Tuesday, 28 August 2012

Trebuchet - Part 1 of 2

This small model trebuchet detailed in these two posts was made as a direct result of a very frustrating encounter with an awful 'Finecast' version from Games Workshop. I may give a blow by blow account in a future post if I can ever be bothered to finish it. The parts are currently lying in a pile, bent and broken, somewhere in a storage box.  I did nevertheless manage to divert a complete disaster by using the resin kit as a template to create the one detailed in this post and which will explain why it looks similar.

The base of the not exactly FineCast (?) GW version,
the less said about it, the better.
Anyway back to my version. This model has been made mainly from balsa, with hardwood round dowel, plastic sprue, copper wire, wooden coffee stirrers and model chain for the various detailing. 
All new and improved WIP hand-built balsa version,
note the original location of the winch. 
As I've just mentioned I used the original individual model parts from the GW model as a initial guide for the main framework. I used lapjoints wherever the beams crossed each other, which were easy to make with balsa. For the main throwing arm/beam I used a hardwood dowel as I thought balsa wouldn't have enough linear strength. I gradually dry-fitted the components piece by piece until I was assured that all the parts went together correctly before they were glued in place.
On my command, unleash the Werther's Originals .. sorry, I meant... 'Unleash Hell!'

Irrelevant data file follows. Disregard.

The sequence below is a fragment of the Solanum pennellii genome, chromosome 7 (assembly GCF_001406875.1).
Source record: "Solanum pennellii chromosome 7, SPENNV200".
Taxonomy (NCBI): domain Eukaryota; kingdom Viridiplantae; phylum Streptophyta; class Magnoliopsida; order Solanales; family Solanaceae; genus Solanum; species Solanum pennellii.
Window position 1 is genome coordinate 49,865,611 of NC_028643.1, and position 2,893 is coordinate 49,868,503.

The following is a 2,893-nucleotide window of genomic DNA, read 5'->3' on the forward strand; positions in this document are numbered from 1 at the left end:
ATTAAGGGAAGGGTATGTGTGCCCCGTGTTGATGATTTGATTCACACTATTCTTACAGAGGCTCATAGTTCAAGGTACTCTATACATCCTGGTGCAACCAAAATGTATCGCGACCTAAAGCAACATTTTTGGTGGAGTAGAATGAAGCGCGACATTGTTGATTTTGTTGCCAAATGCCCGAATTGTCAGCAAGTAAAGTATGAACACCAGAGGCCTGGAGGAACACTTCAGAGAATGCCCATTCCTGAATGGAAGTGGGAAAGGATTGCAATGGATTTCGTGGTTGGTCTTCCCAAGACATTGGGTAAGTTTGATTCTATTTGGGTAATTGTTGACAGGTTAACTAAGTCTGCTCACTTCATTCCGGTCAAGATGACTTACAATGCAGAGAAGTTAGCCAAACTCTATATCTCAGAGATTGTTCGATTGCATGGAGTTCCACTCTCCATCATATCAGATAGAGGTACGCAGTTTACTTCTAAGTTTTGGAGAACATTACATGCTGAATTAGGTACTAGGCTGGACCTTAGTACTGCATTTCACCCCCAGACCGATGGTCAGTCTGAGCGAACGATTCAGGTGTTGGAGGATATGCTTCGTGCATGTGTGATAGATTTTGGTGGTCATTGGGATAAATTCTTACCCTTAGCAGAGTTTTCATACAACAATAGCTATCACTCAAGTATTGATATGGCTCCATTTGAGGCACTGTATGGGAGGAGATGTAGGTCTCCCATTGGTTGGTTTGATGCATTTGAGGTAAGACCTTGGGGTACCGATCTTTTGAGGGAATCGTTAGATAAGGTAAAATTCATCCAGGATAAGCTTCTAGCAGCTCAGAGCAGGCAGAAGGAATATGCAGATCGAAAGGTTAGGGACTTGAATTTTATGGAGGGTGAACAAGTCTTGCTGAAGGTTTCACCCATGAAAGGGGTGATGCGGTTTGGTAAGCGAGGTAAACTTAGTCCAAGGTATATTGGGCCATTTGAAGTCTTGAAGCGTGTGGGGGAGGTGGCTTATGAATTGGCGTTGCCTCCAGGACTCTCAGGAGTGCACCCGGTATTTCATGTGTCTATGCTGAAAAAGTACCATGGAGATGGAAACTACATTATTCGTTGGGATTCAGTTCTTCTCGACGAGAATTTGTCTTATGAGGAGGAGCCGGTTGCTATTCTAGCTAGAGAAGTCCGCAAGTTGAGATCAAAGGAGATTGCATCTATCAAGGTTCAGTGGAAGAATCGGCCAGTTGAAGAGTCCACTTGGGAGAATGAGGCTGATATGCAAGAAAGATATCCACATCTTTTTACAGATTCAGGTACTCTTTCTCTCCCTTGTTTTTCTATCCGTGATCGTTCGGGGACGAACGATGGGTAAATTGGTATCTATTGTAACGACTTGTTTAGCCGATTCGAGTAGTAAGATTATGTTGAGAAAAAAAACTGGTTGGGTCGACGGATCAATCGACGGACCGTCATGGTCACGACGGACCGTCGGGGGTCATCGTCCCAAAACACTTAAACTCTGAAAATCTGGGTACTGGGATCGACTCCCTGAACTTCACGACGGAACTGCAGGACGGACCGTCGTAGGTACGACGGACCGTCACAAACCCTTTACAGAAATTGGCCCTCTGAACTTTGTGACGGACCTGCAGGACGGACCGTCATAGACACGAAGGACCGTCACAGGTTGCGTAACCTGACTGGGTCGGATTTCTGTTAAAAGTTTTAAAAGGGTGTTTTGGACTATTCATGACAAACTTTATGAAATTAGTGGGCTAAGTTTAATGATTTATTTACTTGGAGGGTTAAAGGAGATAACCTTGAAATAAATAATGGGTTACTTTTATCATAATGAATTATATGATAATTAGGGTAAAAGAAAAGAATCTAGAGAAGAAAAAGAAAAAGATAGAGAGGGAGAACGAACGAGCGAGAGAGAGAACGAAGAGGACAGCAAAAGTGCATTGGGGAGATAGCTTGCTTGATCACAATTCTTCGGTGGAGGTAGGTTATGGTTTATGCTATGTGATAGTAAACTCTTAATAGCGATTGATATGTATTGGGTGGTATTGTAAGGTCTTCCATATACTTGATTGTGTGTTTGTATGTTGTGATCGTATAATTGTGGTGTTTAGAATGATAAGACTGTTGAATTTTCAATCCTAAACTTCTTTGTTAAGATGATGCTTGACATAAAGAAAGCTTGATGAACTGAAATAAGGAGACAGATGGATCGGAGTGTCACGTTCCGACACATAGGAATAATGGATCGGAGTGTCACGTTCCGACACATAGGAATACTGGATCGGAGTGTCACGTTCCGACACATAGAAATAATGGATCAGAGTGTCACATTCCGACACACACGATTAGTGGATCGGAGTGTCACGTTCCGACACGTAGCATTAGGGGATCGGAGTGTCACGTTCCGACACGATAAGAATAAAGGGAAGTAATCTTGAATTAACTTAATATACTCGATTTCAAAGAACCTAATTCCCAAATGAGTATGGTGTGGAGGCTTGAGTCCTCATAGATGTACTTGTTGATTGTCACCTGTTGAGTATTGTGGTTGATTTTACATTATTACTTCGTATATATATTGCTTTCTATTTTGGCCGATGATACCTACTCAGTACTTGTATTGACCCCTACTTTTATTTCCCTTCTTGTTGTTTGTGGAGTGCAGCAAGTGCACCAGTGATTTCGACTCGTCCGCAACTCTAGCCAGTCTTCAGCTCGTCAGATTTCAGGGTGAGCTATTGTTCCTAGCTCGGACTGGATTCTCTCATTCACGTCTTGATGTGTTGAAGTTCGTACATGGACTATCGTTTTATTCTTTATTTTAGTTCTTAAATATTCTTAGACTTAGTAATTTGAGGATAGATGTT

As I wanted to add a slide for the stone balls, a feature seen in medieval illustrations of trebuchets, it gradually dawned on me that using the GW model as a guide wouldn't work. The stone and sling would fowl the spindle for the winch mechanism. With this in mind and recalling numerous artillery pieces from various re-enactment societies I moved the spindle and placed it at the very rear of the model.

The counter weight is made from the ubiquitous wooden coffee stirrers, the bolts were made by simply chopping off small sections of a cocktail stick. Once made, I filled the box with scrap pieces of foam and then topped it off with small pebbles to represent large boulders and then filled the gaps with sand all stuck in place with copious amounts of PVA wood glue.

The sling is made from the thin metal wrapper from a tube of tomato puree and all the rope/cables are made from copper wire stripped out from electrical cable. The slide itself is made from wooden coffee stirrers.

At this stage I was considering adding a ratchet mechanism using plastic card but I stopped, put my tools down and actually thought 'That's enough, it's only a gaming piece not a museum piece." 

The model does (or did before I glued everything into place) actually work in the sense that both the arm and counter balance can freely rotate and fully swing. However, I did made the counter balance too large and it hangs too low; in a full scale version it would mash into the framework and do more damage to the crew than any enemy castle.